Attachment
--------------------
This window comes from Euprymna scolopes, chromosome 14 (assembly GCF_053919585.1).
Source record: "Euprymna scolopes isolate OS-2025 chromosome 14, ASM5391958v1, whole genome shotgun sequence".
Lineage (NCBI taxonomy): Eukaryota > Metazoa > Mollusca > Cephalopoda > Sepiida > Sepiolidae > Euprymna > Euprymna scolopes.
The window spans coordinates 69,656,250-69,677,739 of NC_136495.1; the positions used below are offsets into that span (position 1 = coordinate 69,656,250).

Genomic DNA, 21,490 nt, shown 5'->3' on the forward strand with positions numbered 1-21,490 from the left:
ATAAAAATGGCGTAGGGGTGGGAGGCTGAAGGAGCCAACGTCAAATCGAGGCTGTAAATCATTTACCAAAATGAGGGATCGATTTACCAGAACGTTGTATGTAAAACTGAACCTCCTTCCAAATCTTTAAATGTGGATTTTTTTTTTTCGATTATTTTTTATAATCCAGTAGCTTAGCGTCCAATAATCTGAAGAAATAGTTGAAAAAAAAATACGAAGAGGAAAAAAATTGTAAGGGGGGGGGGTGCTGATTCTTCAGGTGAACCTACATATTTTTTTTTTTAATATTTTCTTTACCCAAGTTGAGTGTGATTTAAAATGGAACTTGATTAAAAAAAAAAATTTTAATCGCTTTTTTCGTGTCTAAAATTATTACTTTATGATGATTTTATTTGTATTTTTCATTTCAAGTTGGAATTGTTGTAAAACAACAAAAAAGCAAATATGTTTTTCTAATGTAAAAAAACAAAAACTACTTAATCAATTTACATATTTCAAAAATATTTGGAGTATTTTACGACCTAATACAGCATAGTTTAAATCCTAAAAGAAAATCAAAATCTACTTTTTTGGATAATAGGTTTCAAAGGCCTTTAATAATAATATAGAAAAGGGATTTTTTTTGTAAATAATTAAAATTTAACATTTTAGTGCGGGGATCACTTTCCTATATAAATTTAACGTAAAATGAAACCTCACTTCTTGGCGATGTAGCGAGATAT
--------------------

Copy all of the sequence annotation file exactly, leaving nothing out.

This window comes from Euprymna scolopes, chromosome 14 (assembly GCF_053919585.1).
Source record: "Euprymna scolopes isolate OS-2025 chromosome 14, ASM5391958v1, whole genome shotgun sequence".
Lineage (NCBI taxonomy): Eukaryota > Metazoa > Mollusca > Cephalopoda > Sepiida > Sepiolidae > Euprymna > Euprymna scolopes.
The window spans coordinates 69,656,250-69,677,739 of NC_136495.1; the positions used below are offsets into that span (position 1 = coordinate 69,656,250).

Genomic DNA, 21,490 nt, shown 5'->3' on the forward strand with positions numbered 1-21,490 from the left:
ATAAAAATGGCGTAGGGGTGGGAGGCTGAAGGAGCCAACGTCAAATCGAGGCTGTAAATCATTTACCAAAATGAGGGATCGATTTACCAGAACGTTGTATGTAAAACTGAACCTCCTTCCAAATCTTTAAATGTGGATTTTTTTTTTTCGATTATTTTTTATAATCCAGTAGCTTAGCGTCCAATAATCTGAAGAAATAGTTGAAAAAAAAATACGAAGAGGAAAAAAATTGTAAGGGGGGGGGGTGCTGATTCTTCAGGTGAACCTACATATTTTTTTTTTTAATATTTTCTTTACCCAAGTTGAGTGTGATTTAAAATGGAACTTGATTAAAAAAAAAAATTTTAATCGCTTTTTTCGTGTCTAAAATTATTACTTTATGATGATTTTATTTGTATTTTTCATTTCAAGTTGGAATTGTTGTAAAACAACAAAAAAGCAAATATGTTTTTCTAATGTAAAAAAACAAAAACTACTTAATCAATTTACATATTTCAAAAATATTTGGAGTATTTTACGACCTAATACAGCATAGTTTAAATCCTAAAAGAAAATCAAAATCTACTTTTTTGGATAATAGGTTTCAAAGGCCTTTAATAATAATATAGAAAAGGGATTTTTTTTGTAAATAATTAAAATTTAACATTTTAGTGCGGGGATCACTTTCCTATATAAATTTAACGTAAAATGAAACCTCACTTCTTGGCGATGTAGCGAGATAT